YRB Interview: Bekele


By Loriana Yaport

Bekele is a force to be reckoned with. Born in the Ukraine and moving to the United States as a young girl, this “Black Russian” is steering the wheel for the future of pop music with singles like “Popstitute.” Taking inspiration from iconic artists like Prince and Madonna, Bekele’s soon to be released EP, Memoirs of a Popstitute, will not only give listeners something to talk about, but embodies the strength, struggle and success she has encountered. Bekele took some time out to speak with YRB about her upcoming EP.


YRB: How was the transition from growing up in the Ukraine to moving to America as a young girl?

Bekele: Well, honestly, I was really excited because I heard all these amazing things about America. There [is] Disney World and Disneyland, and I was like, “Oh my god.” Because I was 10 that was big for me. It was definitely hard once I did come here just because things didn’t really work out between my parents. My mom and I living in a shelter and transitional housing was tough, but we got through it.  Not knowing English, that was really tough.


YRB: You definitely bring a different sound in the music world. What artists inspired you?

Bekele: Uh, today umm… I’m not sure about today.


YRB: Justin Bieber?

Bekele: Oh god, totally! Although, I have to say, I saw his video [recently] in this hotel and was like, “Aw!” Let me see, I would say my all-time favorite is Prince and I love Madonna. I also love Mae West, she’s an actress from [the] ‘20s/’30s. I love Elvis. I like legends that were able to accomplish a lot with their career or in their career. I would kind of like to follow how they did it, the psychology behind all their moves. I really believe there’s a certain art to fame and music.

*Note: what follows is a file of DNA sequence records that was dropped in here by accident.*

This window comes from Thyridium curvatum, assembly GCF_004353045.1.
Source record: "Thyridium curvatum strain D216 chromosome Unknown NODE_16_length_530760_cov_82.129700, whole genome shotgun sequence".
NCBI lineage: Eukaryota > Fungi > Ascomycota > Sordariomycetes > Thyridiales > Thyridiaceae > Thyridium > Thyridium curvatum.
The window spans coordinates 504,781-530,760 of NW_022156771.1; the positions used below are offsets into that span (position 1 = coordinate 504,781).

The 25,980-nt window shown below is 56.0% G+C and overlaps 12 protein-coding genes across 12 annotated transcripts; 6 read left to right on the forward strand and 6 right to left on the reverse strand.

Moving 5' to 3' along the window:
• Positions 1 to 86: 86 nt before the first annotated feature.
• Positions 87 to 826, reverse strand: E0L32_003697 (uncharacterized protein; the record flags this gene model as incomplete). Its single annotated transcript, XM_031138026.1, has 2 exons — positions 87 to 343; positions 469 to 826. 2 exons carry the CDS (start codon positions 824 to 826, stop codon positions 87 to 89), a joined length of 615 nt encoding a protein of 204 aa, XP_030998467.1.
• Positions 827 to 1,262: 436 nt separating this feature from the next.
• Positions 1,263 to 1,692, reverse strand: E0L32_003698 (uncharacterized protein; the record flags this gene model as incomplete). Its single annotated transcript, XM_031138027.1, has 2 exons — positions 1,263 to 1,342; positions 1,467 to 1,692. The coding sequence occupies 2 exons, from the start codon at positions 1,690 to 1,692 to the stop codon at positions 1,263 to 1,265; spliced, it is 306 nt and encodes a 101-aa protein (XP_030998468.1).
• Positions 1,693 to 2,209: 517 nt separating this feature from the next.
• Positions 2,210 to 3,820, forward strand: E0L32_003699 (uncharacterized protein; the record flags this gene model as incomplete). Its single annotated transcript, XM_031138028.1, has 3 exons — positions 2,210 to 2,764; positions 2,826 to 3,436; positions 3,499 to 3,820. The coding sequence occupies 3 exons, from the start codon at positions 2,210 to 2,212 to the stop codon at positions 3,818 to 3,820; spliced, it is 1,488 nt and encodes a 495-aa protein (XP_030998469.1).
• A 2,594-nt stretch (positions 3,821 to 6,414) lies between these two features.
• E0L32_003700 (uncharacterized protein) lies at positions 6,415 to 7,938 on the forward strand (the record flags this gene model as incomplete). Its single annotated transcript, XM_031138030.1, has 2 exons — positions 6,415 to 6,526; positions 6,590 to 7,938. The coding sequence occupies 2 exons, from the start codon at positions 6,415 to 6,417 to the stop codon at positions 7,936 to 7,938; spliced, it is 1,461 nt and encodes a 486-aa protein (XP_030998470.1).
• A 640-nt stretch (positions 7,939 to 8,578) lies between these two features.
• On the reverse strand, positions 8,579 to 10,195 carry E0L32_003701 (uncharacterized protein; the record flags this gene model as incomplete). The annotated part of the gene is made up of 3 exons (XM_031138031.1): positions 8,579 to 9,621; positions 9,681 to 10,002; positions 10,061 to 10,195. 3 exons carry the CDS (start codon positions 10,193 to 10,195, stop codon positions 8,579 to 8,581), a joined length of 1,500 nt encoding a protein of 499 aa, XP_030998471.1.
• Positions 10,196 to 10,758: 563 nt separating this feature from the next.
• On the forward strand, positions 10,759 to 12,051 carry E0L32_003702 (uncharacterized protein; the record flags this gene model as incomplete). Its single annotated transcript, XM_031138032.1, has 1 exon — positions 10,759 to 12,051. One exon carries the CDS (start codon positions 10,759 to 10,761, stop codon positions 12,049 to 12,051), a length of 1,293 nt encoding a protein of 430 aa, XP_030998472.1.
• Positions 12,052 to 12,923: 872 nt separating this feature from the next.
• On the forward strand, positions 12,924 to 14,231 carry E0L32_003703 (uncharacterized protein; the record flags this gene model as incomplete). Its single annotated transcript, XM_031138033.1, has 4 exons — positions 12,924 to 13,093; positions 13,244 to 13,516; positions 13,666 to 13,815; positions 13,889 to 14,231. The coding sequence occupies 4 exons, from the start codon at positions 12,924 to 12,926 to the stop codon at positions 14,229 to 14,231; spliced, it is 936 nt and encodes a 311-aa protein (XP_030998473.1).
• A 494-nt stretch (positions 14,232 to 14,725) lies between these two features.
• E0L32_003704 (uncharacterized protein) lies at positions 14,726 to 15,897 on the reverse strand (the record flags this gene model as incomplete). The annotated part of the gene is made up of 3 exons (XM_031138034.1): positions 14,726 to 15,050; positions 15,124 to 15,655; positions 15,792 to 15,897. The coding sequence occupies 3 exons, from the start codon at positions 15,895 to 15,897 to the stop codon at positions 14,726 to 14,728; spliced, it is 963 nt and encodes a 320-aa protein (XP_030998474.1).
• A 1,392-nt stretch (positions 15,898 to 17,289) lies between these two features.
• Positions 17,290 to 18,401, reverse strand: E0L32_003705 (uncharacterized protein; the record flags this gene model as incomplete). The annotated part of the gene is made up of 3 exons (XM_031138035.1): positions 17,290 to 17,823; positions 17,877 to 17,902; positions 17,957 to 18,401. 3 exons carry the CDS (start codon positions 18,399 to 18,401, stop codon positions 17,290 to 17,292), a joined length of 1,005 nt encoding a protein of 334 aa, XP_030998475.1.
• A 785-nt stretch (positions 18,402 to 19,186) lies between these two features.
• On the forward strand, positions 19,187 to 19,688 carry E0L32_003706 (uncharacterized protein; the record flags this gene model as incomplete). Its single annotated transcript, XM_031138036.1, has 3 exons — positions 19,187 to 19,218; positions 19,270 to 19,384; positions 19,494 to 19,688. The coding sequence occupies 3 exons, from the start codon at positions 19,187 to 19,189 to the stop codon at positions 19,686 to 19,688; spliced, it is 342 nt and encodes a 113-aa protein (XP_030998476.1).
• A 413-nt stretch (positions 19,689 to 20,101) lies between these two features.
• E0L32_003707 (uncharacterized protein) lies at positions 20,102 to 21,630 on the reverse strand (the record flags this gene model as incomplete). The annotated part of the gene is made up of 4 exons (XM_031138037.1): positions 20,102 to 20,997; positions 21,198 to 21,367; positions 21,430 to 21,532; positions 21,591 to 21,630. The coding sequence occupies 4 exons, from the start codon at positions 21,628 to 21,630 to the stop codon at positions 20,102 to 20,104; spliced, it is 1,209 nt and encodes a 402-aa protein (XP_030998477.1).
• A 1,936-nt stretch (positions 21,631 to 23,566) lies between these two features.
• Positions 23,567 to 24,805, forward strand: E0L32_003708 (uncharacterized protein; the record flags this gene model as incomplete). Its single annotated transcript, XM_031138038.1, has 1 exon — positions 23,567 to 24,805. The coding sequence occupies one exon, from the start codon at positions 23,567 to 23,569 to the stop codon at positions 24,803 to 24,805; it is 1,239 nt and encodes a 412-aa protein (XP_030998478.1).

YRB: What do you mean when you say “there is a certain art to fame?”

Bekele: It’s just certain moves that these artists make. For example, I was watching this documentary the other day about Prince and [how], when he first came out, he was on American Bandstand and he didn’t say anything when Dick Clark was interviewing him. People said that was actually a calculated move and the next day it was all over the news: ‘Prince didn’t speak. What is wrong with him?’ Just things like that. The psychology behind all their moves, especially in today’s pop culture. It’s hard to get people’s attention, so it’s kind of interesting to figure out ways to grasp people’s attention.


YRB:  How did you get the nickname “The Black Russian?”

Bekele: The Black Russian? Well, my mom is from the Ukraine and my dad is from Ethiopia, [so] basically I’m the Black Russian. I remember going out, I don’t know a couple of years ago, and there was a drink called the Black Russian and I actually never knew about the drink. I was like, “Oh my god, that’s me!” [Laughs] So I was like, I’m so going to run with that name, and that just kind of became a nickname of mine.


YRB: Has being from the Ukraine influenced your music style?

Bekele: Honestly, I never really listened to music in the Ukraine, so not really. But right now, I’m working on a new song and I’m definitely using the super Ukrainian or Slavic melody that they use in some of the folk songs. I’m using them in the music I am doing right now.

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